One of the last places on the planet to which you can still escape the Internet is in flight. That’s about to change.
As Jason Fry reports in The Wall Street Journal, the Internet is coming to airplanes. It was inevitable.
The big question is, can cellphones be far behind?
Picture this: The gate agent checks you in and then asks if prefer the Talking or No Talking section.
Hmmm. My initial reaction to the idea of inflight cellphones was, Great, Wonderful. Taking or making calls in the air will definitely help me juggle a hectic schedule and it sure can’t hurt my productivity.
Then the reality hit me.
It was during the holidays. I was going through pre-boarding when I encountered a businessman with a total lack of self-awareness. He stood in line oblivious to his surroundings — or perhaps just showing off — and was quite loud, quite continuously. I said to myself, Could I put up with sitting next to this individual for five hours…or six, seven, etc.?
You have to wonder whether cellphones would ignite international incidents.
Sure, you can make the claim that people will adjust. Cellphones came to commuter trains, buses, cars, grocery stores — and we got used to them.
But is a plane more like a theater or one of those restaurants where they warn you to turn your cell off before entering?
Perhaps the airlines will copy Amtrak’s “quiet car” idea. Perhaps they’ll charge more for cellphone seating. Perhaps people will use technology to shut out the sound they don’t want to hear, as they already do now, i.e., with headsets and ear buds plugged into movies and iPods.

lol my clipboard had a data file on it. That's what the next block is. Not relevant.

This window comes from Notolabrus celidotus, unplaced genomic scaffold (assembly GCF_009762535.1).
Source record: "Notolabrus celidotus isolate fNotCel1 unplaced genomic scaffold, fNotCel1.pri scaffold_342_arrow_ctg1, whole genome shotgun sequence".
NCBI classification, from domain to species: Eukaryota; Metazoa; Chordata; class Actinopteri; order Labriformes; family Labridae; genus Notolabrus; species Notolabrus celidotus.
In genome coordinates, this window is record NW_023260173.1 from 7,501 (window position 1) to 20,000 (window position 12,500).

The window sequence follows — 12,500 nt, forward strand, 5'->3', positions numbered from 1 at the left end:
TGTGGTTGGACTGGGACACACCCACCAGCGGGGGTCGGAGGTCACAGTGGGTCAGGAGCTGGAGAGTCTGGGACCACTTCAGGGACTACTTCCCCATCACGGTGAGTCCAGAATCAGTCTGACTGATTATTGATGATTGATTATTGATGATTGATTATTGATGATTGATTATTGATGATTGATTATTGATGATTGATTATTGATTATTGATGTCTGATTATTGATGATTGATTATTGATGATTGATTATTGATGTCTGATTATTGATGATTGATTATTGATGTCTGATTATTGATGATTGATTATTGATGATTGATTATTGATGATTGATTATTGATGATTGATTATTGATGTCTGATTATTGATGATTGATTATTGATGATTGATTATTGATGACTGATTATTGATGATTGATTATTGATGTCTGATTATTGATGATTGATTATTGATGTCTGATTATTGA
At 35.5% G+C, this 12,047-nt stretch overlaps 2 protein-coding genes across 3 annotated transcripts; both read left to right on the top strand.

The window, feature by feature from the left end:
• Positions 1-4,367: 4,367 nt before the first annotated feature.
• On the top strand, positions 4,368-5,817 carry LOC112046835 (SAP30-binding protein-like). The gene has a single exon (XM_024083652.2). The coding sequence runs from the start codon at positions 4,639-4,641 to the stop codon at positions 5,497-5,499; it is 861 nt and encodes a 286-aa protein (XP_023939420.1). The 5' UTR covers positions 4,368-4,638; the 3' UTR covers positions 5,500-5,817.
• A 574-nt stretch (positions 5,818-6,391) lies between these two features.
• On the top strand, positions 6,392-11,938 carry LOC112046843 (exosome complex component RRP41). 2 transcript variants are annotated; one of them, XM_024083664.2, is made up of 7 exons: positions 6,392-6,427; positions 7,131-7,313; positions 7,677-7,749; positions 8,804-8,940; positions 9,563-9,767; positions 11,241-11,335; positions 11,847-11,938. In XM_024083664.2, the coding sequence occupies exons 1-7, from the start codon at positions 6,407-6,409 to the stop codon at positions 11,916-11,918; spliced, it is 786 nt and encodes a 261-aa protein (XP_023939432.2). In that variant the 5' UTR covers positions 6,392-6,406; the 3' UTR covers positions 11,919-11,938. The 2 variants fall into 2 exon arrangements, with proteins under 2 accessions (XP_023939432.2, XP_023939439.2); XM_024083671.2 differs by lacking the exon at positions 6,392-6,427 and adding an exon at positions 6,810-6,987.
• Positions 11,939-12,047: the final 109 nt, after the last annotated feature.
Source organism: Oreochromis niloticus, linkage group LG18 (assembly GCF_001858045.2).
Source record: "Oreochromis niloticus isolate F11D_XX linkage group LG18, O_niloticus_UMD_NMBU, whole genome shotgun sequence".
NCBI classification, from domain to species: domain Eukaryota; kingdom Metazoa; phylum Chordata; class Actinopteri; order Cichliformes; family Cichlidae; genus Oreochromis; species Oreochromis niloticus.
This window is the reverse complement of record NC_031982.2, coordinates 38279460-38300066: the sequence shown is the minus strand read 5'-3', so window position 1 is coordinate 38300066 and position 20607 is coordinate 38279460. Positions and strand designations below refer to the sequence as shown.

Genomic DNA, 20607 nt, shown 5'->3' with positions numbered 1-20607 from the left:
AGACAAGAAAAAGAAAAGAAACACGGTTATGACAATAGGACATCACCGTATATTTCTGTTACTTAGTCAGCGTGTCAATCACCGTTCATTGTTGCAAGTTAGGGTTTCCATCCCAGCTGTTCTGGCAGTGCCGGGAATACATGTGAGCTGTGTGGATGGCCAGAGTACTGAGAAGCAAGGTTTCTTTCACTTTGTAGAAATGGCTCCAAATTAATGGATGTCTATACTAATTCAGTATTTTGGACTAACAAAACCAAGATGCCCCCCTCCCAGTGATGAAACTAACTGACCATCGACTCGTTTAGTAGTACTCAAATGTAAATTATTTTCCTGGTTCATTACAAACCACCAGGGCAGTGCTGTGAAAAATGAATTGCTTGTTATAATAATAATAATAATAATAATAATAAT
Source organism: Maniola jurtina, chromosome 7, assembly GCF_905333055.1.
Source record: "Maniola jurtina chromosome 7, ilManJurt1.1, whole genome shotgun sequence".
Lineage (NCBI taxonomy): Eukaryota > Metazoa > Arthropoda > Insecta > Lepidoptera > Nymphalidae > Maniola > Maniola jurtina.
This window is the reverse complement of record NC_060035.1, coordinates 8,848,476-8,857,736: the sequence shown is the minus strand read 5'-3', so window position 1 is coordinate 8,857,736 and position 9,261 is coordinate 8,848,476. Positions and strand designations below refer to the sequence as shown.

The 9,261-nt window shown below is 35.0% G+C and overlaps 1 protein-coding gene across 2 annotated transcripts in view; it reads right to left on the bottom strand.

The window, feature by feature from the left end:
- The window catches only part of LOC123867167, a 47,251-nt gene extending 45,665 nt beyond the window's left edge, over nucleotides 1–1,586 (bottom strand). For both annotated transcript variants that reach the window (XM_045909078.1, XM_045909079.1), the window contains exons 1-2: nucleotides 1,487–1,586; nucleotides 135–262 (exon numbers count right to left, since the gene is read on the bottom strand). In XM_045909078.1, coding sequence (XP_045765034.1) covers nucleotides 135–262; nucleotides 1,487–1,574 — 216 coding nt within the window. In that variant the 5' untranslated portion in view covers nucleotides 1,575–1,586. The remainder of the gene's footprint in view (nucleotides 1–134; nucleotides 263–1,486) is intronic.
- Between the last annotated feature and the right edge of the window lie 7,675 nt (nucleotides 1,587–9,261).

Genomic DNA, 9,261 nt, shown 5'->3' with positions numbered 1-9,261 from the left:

Still, the whole idea of using cellphones on planes gives me pause.
Sure, as a business traveler I’m always looking for ways and means to be more productive. Giving me connectivity in flight would enable me to get more work done on my laptop, BlackBerry, cellphone.
On rare occasions I have used the inflight satellite phone when an air delay necessitated notifying the folks back home. But the cost was not cheap and the sound quality was surprisingly poor. If cell service is anything like this, it certainly would limit my desire to use a cell in flight.
Maybe we ought to first try limiting cellphone use to text messaging? On the other hand, I don’t know how you’d police it once the genie’s out of the bottle. One way or the other, the airlines are going to get an earful from passengers. I suspect they might want to weigh that feedback against the revenue they might get for letting fliers connect in the air.
I also suspect that if you’re like me and don’t enjoy forced eavesdropping, you’re going to start shopping for a world-class set of earplugs.
Road Warrior • Miami • www.amadeus.com